The Defense POW/MIA Accounting Agency (DPAA) announced today that the remains of a serviceman, killed during the Korean War, have been identified and will be returned to his family for burial with full military honors.
Army Pfc. William V. Giovanniello, 22, of Brooklyn, New York, will be buried Nov. 10 in Port Jervis, New York. On April 25, 1951, Giovanniello was a member of Company F, 2nd Battalion, 35th Infantry Regiment, 25th Infantry Division, when his unit was situated along a defensive line west of Chorw’on, South Korea, and was attacked by the Chinese People’s Volunteer Force (CPVF) and Korea People’s Army (KPA). The unit was forced to move south of the Yongpyong River and assemble near the town of Changgo-ri. Giovanniello’s battalion established a roadblock to cover the movement and it was during this time it was found that Giovanniello was not with his unit and was reported missing in action.
Giovanniello’s name did not appear on any prisoner of war lists provided by the CPVF or KPA, and no repatriated American prisoners of war had information regarding Giovanniello as a prisoner of war.
Although the U.S. Army Graves Registration Service hoped to recover American remains that remained north of the Korean Demilitarized Zone after the war, administrative details between the United Nations Command and North Korea complicated recovery efforts. An agreement was made and in September and October 1954, in what was known as Operation Glory, remains were returned. However, Giovanniello’s remains were not included and he was declared non-recoverable.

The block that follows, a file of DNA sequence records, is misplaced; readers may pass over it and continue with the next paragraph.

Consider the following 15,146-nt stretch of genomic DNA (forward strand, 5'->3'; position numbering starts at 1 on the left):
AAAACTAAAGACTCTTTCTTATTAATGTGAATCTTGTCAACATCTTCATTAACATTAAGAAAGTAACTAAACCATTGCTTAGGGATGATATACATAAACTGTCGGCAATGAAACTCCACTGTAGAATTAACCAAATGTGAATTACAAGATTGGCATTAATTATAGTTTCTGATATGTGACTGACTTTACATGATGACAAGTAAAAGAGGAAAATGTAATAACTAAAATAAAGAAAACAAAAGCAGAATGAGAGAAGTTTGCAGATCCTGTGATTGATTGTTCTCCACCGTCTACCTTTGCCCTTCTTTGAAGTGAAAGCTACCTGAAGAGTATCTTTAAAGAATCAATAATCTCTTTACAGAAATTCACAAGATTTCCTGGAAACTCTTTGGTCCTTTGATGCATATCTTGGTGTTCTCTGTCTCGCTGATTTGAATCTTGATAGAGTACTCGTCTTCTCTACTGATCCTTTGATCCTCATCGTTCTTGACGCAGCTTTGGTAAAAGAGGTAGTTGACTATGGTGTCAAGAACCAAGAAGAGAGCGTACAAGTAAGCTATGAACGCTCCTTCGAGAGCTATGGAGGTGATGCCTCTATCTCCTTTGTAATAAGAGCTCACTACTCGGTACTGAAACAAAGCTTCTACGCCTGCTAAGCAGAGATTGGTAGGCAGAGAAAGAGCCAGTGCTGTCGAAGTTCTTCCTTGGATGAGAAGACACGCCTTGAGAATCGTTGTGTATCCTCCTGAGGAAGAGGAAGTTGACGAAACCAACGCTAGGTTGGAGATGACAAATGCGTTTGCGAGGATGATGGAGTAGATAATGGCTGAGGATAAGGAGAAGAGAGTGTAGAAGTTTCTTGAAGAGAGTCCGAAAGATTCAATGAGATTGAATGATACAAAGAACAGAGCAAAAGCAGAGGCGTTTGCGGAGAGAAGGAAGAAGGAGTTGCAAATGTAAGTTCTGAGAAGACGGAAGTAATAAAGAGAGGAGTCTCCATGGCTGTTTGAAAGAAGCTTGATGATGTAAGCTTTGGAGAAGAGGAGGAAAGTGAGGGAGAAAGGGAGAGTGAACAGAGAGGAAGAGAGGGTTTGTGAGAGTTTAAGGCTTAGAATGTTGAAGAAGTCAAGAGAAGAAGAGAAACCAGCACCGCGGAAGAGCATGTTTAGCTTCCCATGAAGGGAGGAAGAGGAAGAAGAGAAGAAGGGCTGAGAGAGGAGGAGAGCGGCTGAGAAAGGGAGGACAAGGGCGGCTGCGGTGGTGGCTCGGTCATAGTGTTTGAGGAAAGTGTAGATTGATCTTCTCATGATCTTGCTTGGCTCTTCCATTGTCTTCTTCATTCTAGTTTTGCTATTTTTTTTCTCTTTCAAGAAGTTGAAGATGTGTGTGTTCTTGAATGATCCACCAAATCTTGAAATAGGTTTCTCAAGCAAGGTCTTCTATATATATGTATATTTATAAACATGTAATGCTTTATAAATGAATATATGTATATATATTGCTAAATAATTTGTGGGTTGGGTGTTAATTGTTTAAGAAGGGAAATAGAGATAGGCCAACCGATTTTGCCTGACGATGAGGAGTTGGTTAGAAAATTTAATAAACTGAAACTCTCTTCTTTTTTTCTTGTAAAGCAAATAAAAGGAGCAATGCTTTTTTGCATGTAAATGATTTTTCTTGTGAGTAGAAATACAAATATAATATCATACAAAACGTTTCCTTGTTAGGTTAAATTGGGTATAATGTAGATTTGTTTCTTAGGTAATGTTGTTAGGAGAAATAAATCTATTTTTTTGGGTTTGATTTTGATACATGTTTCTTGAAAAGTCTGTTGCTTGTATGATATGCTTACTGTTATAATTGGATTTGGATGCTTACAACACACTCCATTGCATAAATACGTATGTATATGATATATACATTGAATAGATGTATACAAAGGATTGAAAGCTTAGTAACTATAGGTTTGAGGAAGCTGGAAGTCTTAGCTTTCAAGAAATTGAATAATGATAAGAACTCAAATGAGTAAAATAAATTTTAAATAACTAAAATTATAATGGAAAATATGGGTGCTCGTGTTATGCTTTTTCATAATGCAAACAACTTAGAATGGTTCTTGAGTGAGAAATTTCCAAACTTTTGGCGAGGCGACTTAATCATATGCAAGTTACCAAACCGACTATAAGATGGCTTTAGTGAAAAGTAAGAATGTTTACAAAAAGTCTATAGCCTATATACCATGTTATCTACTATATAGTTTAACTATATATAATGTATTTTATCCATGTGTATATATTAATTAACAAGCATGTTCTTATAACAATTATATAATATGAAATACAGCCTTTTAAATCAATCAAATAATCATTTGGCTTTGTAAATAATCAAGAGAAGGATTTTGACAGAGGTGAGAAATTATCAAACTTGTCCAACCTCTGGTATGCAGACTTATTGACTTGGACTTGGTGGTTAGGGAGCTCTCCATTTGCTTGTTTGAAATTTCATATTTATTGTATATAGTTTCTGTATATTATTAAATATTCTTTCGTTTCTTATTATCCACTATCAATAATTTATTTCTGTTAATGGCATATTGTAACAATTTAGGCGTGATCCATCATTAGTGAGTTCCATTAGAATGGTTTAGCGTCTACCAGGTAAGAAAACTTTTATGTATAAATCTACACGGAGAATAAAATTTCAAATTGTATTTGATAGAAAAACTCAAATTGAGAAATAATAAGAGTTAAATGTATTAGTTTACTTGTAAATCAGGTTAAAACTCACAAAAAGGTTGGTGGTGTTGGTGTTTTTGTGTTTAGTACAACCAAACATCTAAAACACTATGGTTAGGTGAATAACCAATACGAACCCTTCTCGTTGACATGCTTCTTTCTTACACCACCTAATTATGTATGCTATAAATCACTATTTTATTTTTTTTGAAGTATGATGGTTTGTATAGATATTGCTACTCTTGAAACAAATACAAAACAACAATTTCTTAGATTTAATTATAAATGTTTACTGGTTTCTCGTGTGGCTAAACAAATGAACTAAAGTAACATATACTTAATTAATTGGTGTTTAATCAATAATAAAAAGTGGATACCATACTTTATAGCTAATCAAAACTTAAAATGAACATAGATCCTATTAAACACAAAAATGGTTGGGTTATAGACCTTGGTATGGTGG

In June 1951, an unidentified set of remains, previously recovered from Yang Mun-Ni, were buried in the Tanggok United Nations Military Cemetery and labeled “Unknown X-1219.”
In Dec. 2014, the Department of Defense approved the disinterment of “Unknown X-1219.” The remains were disinterred May 16, 2016 and were sent to the DPAA laboratory for analysis.
To identify Giovanniello’s remains, scientists from DPAA used circumstantial and anthropological evidence, as well as dental and chest radiograph comparison analysis, which matched his records.
Today, 7,784 Americans remain unaccounted for from the Korean War. Using advances in technology, identifications continue to be made from remains that were previously turned over by North Korean officials or recovered by American teams.
For additional information on the Defense Department’s mission to account for Americans who went missing while serving our country, visit the DPAA website at www.dpaa.mil, find us on social media at www.facebook.com/dodpaa or call (703) 699-1420.